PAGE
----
1. TEACHING OUTCOMES
Teaching outcomes
Upon the completion of the course the students will be able to:

  • Identify the different Phyla of the Animal Kingdom.
  • Understand the basics of the body structure, anatomy, morphology, physiology and ethology of certain selected Phyla of the Animal Kingdom (Arthropoda, Nematoda, Mollusca, Annelida).
General capabilities
  • Independent work
  • Literature search, data analysis and synthesis
  • Development of inductive reasoning
  1. COURSE CONTENT
The chemical base of life. Animal cell: structure and function. Classification and diagnostic characters of the most important Phyla of the Animal Kingdom.
  1. TEACHING AND LEARNING ASSESSMENT METHODS
DELIVERING METHOD In classroom
IT USE
  • Power point, videos
  • e-class

 

TEACHING ORGANIZATION Activity Semester workload
Lectures 39
Laboratory courses 26
Written essay 15
Independent study 45
Course total

(25-hour workload per credit unit)

125
STUDENT ASSESSMENT Written exams at the end of the semester both on theoretical and practical courses.
  1. PROPOSED LITERATURE
Hickman, Roberts, Keen, Larson, l’Anson, Eisenhour (2013). Integrated Principles of Zoology. McGraw-Hill Higher Education.

 

General & Inorganic Chemistry


  1. GENERAL
SCHOOL AGRICULTURAL AND FORESTRY SCIENCES
DEPARTMENT AGRICULTURAL DEVELOPMENT
STUDY LEVEL Undergraduate
COURSE CODE Β0004 SEMESTER 1st / 3rd /5th
COURSE TITLE GENERAL &INORGANIC CHEMISTRY
INDEPENDENT TEACHING ACTIVITIES

 

TEACHING HOURS PER WEEK ECTS
Lectures and laboratory course 5 5
COURSE TYPE General Background
PREREQUISITE COURSE(S):
LANGUAGE (TEACHING AND EXAMS) Greek
THE COURSE IS OFFERED TO ERASMUS STUDENTS NO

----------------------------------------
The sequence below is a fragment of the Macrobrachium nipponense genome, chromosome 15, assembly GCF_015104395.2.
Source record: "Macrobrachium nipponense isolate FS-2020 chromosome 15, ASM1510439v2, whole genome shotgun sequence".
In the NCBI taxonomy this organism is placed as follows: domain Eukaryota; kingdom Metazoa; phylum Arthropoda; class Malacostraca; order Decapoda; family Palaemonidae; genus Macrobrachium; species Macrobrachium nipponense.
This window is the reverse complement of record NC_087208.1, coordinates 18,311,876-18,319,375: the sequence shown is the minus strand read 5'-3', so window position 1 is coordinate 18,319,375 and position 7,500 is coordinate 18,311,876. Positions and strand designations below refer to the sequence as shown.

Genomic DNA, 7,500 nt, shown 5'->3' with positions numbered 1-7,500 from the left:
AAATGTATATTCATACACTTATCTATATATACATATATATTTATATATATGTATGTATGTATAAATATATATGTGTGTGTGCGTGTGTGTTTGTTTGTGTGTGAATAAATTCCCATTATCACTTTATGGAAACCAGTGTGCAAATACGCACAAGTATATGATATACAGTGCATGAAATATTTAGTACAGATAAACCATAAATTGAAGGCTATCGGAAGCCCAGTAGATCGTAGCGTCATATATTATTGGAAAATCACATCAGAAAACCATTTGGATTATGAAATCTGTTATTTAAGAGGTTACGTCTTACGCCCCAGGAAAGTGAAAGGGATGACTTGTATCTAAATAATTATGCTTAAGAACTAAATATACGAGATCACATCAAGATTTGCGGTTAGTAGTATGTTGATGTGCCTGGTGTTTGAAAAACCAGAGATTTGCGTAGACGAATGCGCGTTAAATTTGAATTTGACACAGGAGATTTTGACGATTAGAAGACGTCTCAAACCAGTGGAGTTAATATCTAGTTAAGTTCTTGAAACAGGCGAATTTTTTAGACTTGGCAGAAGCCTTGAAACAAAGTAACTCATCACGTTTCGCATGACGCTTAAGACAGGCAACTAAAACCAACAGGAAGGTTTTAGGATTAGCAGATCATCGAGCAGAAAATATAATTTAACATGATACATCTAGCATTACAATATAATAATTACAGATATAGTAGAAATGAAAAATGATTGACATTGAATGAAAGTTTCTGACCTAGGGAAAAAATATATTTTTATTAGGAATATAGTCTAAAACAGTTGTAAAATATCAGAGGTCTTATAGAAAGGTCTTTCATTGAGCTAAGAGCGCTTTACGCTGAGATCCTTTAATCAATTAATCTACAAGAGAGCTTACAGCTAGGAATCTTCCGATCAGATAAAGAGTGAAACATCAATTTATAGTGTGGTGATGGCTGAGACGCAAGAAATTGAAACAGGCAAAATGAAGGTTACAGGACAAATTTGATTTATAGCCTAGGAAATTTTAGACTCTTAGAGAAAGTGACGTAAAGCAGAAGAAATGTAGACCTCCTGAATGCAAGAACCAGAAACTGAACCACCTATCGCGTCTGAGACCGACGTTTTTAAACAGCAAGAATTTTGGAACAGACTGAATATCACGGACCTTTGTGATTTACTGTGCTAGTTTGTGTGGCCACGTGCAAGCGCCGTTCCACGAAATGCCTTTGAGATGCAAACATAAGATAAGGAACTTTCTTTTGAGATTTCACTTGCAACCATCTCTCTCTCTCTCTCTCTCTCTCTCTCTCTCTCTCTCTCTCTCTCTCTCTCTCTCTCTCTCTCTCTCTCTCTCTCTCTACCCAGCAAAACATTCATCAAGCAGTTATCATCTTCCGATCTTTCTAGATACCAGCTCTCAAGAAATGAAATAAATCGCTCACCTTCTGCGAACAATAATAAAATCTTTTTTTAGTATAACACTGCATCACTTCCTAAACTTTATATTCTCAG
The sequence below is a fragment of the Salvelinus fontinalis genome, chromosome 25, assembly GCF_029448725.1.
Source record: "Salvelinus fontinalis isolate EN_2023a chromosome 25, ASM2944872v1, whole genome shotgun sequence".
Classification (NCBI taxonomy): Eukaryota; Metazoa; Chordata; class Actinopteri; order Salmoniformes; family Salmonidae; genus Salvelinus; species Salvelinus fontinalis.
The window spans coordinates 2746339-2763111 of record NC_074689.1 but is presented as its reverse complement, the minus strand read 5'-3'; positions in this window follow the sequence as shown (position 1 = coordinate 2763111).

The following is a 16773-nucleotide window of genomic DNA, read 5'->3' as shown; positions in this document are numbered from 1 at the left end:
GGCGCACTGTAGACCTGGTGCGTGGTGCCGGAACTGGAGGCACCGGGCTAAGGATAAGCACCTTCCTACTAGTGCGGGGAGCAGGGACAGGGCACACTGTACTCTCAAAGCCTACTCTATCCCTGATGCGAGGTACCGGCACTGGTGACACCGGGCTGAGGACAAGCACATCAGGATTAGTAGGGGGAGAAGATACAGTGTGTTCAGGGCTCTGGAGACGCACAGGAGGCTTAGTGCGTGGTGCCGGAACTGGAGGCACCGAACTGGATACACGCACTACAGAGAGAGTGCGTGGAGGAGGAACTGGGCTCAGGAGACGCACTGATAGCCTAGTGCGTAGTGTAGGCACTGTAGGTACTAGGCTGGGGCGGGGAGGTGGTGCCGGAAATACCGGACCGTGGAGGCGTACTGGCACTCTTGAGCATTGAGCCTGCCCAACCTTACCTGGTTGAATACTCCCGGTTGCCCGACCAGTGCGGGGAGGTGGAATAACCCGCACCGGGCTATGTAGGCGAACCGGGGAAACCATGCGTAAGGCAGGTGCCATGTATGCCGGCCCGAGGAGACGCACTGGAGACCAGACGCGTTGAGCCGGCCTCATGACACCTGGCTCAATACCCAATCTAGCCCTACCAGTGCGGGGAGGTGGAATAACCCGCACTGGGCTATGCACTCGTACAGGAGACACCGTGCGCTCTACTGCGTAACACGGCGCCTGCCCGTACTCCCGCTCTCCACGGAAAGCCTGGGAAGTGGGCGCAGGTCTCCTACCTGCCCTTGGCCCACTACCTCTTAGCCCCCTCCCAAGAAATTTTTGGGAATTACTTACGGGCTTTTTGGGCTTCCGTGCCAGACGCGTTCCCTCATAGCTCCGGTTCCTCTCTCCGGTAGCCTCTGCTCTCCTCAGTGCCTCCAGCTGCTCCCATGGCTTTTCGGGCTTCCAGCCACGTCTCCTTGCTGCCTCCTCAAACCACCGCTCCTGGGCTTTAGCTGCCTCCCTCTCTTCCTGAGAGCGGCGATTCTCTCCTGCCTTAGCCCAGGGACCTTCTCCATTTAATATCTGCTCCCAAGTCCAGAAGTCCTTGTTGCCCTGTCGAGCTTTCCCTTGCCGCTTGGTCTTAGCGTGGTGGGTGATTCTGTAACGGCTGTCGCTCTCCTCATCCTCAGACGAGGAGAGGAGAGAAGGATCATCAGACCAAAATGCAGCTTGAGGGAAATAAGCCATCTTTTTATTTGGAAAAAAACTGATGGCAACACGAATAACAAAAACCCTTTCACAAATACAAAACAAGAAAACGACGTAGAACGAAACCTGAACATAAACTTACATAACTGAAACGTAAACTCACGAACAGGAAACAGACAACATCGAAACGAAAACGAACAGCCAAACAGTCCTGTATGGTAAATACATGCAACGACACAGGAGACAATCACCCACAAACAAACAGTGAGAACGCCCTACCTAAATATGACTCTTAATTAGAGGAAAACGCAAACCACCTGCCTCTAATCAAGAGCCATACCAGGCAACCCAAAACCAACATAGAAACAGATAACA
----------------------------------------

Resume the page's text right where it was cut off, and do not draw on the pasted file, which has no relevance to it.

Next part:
COURSE WEBSITE (URL)

 

  1. TEACHING OUTCOMES
Teaching outcomes
The science of chemistry has made a decisive contribution to the development of specialized disciplines such as agricultural chemistry, pharmaceutical chemistry, geochemistry and more. The choice of subjects, the way of teaching and the extent of the deepening of this course are completely oriented and harmonized with the learning objectives of the Department. As a result of the successful completion of the course on the one hand, potential gaps in students’ knowledge from their secondary education will be filled and, more importantly, they will become familiar with new issues concerning fundamental principles of other courses in this department. In particular, in-depth knowledge of the structure and behavior of the material will be acquired either as pure compounds or as solutions. In essence, it is a precursor of knowledge that helps to ensure a smooth transition for first-year students to pursue their scientific specialization in Agriculture. The practical part of the course, which undertakes to initiate and train students on how to operate a laboratory from the most basic issues (safety rules, how to handle reagents) to specialized (qualitative and quantitative analysis), is crucial to the above. In this way, students will be prepared for the multitude of workshops that will follow in the following semesters.

Overall, on successful completion of the course students will be able to:

  • To develop expertise relevant to the professional practice of chemistry relevant to agriculture science.
  • To develop an understanding of the range and chemistry of elements in the periodic table and their compounds.
  • To establish an appreciation of the role of inorganic chemistry in the chemical sciences.
  • To develop an understanding of the role of the agriculturist in measurement and problem solving in inorganic chemistry.
  • To provide an understanding of chemical methods employed for problem solving involving inorganic systems.
  • To provide experience in some scientific methods employed in inorganic chemistry.